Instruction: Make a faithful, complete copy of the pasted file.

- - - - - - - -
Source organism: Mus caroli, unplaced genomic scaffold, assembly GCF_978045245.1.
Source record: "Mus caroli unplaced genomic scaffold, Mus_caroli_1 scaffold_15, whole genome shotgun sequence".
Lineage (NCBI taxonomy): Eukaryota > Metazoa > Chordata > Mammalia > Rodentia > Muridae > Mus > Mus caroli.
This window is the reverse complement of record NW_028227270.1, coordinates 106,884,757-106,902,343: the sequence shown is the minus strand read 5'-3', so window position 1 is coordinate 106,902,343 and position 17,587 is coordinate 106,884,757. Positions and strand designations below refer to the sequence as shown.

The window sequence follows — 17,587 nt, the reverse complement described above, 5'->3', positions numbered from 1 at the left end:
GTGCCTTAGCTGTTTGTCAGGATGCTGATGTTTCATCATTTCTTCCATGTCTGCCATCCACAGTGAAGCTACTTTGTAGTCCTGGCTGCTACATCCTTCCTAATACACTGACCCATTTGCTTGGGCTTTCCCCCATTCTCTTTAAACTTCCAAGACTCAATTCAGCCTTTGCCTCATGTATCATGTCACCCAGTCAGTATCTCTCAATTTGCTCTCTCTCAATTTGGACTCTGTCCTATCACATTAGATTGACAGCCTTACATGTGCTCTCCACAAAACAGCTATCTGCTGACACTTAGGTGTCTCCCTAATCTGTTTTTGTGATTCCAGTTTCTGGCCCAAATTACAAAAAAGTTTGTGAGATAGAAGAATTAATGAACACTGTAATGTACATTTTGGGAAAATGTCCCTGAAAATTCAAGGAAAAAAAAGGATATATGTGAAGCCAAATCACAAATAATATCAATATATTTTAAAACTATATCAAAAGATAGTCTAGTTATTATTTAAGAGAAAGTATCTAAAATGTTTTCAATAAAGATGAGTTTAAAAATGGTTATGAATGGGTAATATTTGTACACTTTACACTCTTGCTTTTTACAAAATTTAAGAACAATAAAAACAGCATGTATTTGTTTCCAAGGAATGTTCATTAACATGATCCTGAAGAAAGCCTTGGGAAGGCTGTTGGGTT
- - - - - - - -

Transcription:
Source organism: Mus caroli, unplaced genomic scaffold, assembly GCF_978045245.1.
Source record: "Mus caroli unplaced genomic scaffold, Mus_caroli_1 scaffold_15, whole genome shotgun sequence".
Lineage (NCBI taxonomy): Eukaryota > Metazoa > Chordata > Mammalia > Rodentia > Muridae > Mus > Mus caroli.
This window is the reverse complement of record NW_028227270.1, coordinates 106,884,757-106,902,343: the sequence shown is the minus strand read 5'-3', so window position 1 is coordinate 106,902,343 and position 17,587 is coordinate 106,884,757. Positions and strand designations below refer to the sequence as shown.

The window sequence follows — 17,587 nt, the reverse complement described above, 5'->3', positions numbered from 1 at the left end:
GTGCCTTAGCTGTTTGTCAGGATGCTGATGTTTCATCATTTCTTCCATGTCTGCCATCCACAGTGAAGCTACTTTGTAGTCCTGGCTGCTACATCCTTCCTAATACACTGACCCATTTGCTTGGGCTTTCCCCCATTCTCTTTAAACTTCCAAGACTCAATTCAGCCTTTGCCTCATGTATCATGTCACCCAGTCAGTATCTCTCAATTTGCTCTCTCTCAATTTGGACTCTGTCCTATCACATTAGATTGACAGCCTTACATGTGCTCTCCACAAAACAGCTATCTGCTGACACTTAGGTGTCTCCCTAATCTGTTTTTGTGATTCCAGTTTCTGGCCCAAATTACAAAAAAGTTTGTGAGATAGAAGAATTAATGAACACTGTAATGTACATTTTGGGAAAATGTCCCTGAAAATTCAAGGAAAAAAAAGGATATATGTGAAGCCAAATCACAAATAATATCAATATATTTTAAAACTATATCAAAAGATAGTCTAGTTATTATTTAAGAGAAAGTATCTAAAATGTTTTCAATAAAGATGAGTTTAAAAATGGTTATGAATGGGTAATATTTGTACACTTTACACTCTTGCTTTTTACAAAATTTAAGAACAATAAAAACAGCATGTATTTGTTTCCAAGGAATGTTCATTAACATGATCCTGAAGAAAGCCTTGGGAAGGCTGTTGGGTT